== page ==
Against Gog (Ezek 39:1-39:2)

“You!

Son of man!

Prophesy against Gog!

Say!

Thus says Yahweh God!

‘I am against you!

O Gog!

Chief prince

Of Meshech

With Tubal!

I will turn you around!

I will drive you forward!

I will bring you up

From the remotest parts

Of the north!

I will lead you

Against the mountains

Of Israel!’”

As if one chapter were not enough, Ezekiel has another chapter about Gog.   Yahweh God, as usual, came to the prophet Ezekiel, the son of man. This time, he wanted Ezekiel to prophesy against Gog, who is now called the prince of Meshech and Tubal and not from Magog. Like in the last chapter, Gog was clearly an enemy of Yahweh. Yet Yahweh used him for his own purposes. Yahweh was going to turn Gog around and drive him forward from the remotest parts of the northern area. In fact, Yahweh was going to lead Gog against the mountains of Israel. The only possible historical basis for this Gog, might be the supposedly chief prince of Meshech and Tubal, two 7th century BCE kingdoms in Asia Minor of Turkey.

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Against Gog (Ezek 38:1-38:2)

“The word of Yahweh

Came to me.

‘Son of man!

Set your face

Toward Gog,

Of the land of Magog.

The chief prince

Of Meshech

With Tubal.

Prophesy against him!’”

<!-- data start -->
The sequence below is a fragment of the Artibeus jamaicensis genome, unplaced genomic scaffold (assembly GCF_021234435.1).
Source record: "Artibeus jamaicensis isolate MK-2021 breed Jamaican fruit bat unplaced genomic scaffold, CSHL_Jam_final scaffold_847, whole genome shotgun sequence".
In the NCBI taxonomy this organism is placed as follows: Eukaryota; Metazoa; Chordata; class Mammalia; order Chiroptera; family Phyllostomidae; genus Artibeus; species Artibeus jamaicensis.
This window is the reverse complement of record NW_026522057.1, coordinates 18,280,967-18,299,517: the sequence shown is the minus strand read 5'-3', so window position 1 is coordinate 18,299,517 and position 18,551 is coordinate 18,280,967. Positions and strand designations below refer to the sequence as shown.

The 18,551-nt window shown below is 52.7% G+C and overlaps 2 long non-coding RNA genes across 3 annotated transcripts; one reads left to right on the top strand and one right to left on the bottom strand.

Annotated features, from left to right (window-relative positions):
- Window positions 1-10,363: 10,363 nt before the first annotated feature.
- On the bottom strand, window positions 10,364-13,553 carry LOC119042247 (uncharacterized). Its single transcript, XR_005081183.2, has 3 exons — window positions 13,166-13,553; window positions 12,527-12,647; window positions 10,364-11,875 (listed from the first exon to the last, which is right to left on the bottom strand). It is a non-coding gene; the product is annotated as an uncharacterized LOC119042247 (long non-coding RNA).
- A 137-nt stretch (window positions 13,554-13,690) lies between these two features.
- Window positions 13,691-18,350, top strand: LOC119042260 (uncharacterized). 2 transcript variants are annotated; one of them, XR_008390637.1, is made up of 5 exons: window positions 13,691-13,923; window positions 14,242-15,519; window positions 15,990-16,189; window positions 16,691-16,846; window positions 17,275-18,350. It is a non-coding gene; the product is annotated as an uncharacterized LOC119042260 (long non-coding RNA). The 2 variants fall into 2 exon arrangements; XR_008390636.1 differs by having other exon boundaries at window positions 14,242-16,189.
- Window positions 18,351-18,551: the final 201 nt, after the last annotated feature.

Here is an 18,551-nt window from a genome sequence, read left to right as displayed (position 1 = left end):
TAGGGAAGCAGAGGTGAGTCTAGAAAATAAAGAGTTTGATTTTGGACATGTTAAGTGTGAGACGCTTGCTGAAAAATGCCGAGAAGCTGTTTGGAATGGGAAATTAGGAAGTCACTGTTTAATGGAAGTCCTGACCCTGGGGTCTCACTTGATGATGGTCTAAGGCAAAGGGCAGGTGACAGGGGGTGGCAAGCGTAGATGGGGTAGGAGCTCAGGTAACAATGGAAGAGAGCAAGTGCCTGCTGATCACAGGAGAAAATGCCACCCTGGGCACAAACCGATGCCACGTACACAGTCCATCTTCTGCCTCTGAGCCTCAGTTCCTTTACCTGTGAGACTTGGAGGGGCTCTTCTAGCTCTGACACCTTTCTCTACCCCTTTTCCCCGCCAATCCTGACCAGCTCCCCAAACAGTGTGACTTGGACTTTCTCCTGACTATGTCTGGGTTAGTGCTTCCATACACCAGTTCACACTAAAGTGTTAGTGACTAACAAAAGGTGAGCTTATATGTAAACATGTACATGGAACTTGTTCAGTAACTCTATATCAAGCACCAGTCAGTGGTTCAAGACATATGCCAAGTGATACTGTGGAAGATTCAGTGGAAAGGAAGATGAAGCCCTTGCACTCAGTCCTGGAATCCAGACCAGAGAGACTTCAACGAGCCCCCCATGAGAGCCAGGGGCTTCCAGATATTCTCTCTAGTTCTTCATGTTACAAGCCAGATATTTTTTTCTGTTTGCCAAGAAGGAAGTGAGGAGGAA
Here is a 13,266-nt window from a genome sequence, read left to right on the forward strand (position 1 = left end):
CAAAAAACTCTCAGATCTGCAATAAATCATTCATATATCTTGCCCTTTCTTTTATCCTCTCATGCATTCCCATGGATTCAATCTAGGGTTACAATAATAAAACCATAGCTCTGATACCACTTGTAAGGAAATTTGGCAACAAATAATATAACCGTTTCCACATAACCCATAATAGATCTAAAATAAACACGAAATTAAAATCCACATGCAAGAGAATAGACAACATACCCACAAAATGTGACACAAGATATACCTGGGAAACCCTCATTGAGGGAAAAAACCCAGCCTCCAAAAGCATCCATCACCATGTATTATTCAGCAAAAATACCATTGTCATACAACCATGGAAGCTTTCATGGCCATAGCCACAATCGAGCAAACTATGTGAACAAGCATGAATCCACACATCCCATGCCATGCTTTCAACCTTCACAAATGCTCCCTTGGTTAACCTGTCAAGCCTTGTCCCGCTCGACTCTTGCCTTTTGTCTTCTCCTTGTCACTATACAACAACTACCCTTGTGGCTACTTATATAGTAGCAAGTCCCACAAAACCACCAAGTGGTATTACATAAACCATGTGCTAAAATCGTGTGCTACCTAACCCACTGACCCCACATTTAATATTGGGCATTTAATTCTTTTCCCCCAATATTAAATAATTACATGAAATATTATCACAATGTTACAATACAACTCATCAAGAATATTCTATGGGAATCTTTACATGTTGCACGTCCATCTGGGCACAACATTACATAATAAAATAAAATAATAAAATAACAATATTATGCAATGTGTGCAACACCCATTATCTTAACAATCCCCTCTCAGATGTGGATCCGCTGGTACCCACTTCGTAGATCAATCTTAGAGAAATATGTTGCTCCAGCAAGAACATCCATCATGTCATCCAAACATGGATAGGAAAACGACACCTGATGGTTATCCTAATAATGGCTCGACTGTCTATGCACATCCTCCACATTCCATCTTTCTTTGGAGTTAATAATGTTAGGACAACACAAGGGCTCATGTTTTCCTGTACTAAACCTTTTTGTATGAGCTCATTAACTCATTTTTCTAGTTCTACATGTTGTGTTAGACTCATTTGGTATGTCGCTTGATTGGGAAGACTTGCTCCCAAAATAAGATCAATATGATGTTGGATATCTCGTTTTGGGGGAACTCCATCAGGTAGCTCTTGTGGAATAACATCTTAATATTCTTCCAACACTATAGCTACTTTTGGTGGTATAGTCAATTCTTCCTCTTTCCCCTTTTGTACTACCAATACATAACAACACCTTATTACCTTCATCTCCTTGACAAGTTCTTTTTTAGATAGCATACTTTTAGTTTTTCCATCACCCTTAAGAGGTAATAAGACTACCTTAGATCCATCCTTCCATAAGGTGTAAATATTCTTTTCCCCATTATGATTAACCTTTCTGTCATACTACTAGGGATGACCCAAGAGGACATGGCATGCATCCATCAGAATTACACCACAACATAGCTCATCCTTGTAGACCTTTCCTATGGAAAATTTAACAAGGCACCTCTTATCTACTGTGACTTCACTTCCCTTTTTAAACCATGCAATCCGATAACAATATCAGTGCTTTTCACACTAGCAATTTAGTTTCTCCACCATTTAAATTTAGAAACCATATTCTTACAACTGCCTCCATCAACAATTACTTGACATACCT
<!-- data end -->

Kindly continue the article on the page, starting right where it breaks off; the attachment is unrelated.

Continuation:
This section represents an example of apocalyptic literature. The emphasis in this type of literature is on a future that would be better compared to the sufferings of the present time. This thinking predominated in Second Temple Judaism after the return from the exile. This Messianic hope prefigured a future victory of good over evil. The prophet Daniel and the Book of Revelation or the Apocalypse are better examples of this apocalyptic literature. As usual, the word of God came to Ezekiel, the son of man. However, this time he was to prophesize against Gog. Who is this Gog? This is the first mention of Gog in the biblical literature, who clearly was an enemy of Yahweh. There appears to be no historical basis for this Gog from Magog. According to Genesis, chapter 10, Magog was descended from Japheth, the son of Noah. Here Gog is a person and Magog is the land where he comes from. However, in later literature they were usually combined into ‘Gog and Magog,’ perhaps due to the Septuagint Greek translation. Magog might have been a code name for Babylon. There were also other legends about Gog and Magog in the later Greek and Roman times. Both are mentioned in later Jewish and Muslim writings. Meshech and Tubal were 7th century BCE kingdoms in Asia Minor or present day Turkey. Gog appears to be the chief prince of these two kingdoms also.